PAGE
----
Horses: caring for hooves

Knowing what a healthy hoof looks like will help you to recognise an unhealthy hoof straightaway, says Kim Dyson.

The apex of the frog should be extended.
Photo: Kim Dyson

Being involved with horses all the time, I seldom wear anything other than boots. I cannot imagine running around in a pair of high heels all day. Unfortunately, most of the horses I see are just as uncomfortable in their shoes – and they’re nailed to them! All I want to do is take off their shoes and put bigger and more comfortable ones on.

Many horses in South Africa are stabled far from their farriers. This means that many are shod a size smaller in the hope that they will not shed a shoe before the farrier comes round again. This is not a good idea, and understanding the horse’s foot will explain why. It will also help to prevent a lame horse, and save you money.

The sole
Picking up from the previous article, let’s continue with our examination of the sole. Its surface should be concave, calloused and about as wide as it is long. The space under the distal rim of the coffin bone should be 12mm to 15mm thick. This will effectively protect the coffin bone from trauma. Determining the sole’s thickness involves more of a ‘prediction’ than an exact measurement.

Place a ruler in the collateral sulci at the top of the frog and measure the distance between the deepest part of the sulci and the bottom of the hoof. If the horse has thin soles, there will be very little or no depth to the collateral sulci at the top of the frog.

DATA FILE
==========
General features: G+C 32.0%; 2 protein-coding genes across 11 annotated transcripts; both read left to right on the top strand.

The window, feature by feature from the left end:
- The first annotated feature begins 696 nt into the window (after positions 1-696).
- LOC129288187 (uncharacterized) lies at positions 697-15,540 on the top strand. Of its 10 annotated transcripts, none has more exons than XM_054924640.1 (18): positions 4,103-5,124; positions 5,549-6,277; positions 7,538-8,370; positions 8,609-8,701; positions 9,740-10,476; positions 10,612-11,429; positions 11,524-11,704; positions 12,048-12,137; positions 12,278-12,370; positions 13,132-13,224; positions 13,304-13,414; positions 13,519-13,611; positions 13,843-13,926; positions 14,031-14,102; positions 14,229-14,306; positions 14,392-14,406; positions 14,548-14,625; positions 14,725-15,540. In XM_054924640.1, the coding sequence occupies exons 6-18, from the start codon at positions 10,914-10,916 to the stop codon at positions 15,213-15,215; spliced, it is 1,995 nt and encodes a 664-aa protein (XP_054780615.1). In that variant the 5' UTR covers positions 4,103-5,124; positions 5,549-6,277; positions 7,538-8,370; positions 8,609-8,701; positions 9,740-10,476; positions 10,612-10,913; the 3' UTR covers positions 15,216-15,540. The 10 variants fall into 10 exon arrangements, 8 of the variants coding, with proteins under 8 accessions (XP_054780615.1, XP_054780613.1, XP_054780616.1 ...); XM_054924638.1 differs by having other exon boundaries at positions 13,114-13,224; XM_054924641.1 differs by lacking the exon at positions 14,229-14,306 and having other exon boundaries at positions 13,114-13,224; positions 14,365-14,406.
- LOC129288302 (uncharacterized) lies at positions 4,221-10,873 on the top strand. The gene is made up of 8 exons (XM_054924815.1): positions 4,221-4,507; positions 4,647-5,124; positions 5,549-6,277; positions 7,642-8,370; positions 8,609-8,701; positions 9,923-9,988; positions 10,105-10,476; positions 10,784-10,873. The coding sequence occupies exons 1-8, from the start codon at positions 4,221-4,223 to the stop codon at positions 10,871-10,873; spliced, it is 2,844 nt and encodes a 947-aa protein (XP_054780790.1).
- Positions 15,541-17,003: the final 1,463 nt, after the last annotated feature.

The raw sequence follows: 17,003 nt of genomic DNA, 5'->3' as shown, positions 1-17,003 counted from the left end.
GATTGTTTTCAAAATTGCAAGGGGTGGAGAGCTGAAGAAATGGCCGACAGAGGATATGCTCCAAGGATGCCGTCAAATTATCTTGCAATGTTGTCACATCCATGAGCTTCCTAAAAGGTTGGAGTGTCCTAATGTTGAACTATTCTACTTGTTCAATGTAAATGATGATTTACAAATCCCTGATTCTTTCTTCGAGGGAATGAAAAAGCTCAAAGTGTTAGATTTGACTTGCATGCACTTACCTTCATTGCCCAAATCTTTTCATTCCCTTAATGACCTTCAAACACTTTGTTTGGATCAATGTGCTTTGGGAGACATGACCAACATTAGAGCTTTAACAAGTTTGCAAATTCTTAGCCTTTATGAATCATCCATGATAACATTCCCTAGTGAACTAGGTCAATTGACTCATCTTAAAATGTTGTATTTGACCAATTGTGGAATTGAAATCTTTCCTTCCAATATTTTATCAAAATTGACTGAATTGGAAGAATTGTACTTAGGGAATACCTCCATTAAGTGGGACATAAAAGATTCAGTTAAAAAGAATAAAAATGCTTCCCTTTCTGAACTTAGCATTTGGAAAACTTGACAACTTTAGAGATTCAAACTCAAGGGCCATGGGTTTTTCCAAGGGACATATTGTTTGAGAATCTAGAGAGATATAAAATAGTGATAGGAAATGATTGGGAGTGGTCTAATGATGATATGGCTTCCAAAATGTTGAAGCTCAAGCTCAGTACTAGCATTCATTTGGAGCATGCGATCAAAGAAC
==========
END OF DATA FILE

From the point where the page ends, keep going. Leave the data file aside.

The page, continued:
Horses with zero collateral groove depth here generally have a sole depth of less than 7mm. This means that the horse is susceptible to bruising of the sole, subsolar infection, changes in the coffin bone and even rim fractures.

Ensuring healthy hooves
Now that we have a comprehensive understanding of how hooves work, we can ensure they are kept healthy. Start by blending seaweed and rose hip, and feeding this to your horse. Rose hip is very high in biotin and helps to ensure good quality hooves. It also contains vitamins C, E, K and nicotinamide, and makes a good tonic for an ill horse or one recovering from illness.

It is my experience that horses suffering from liver-based illnesses – laminitis or biliary, for example – recover faster after being given rose hip. About 35g/ day ground up in normal feed works wonders. Horses suffering from thrush due to a cracked heel have also responded well after being fed dried rose hips. Cold pressed rose hip oil is also a remarkable hoof dressing. Apply a small amount of oil to the coronary band twice a week. This helps stimulate growth and gives the hoof suppleness, preventing excessive chips and cracks.

Another effective natural substance is kelp powder. This is highly palatable and rich in minerals such as calcium, iodine and potassium. Even the fussiest eater will enjoy a scoop of kelp over its feed. Kelp is especially useful when you are feeding horses with little access to good grazing. It will help put weight on a horse recovering from illness or very hard exercise. Feed around 50g/day, but no more. It does not matter if the kelp is fresh or dry – the dosage remains the same.

Horses that suffer from brittle, slow- growing hooves will also benefit from kelp. Finally, be patient. Hooves take a while to grow out healthy, but it’s well worth the wait.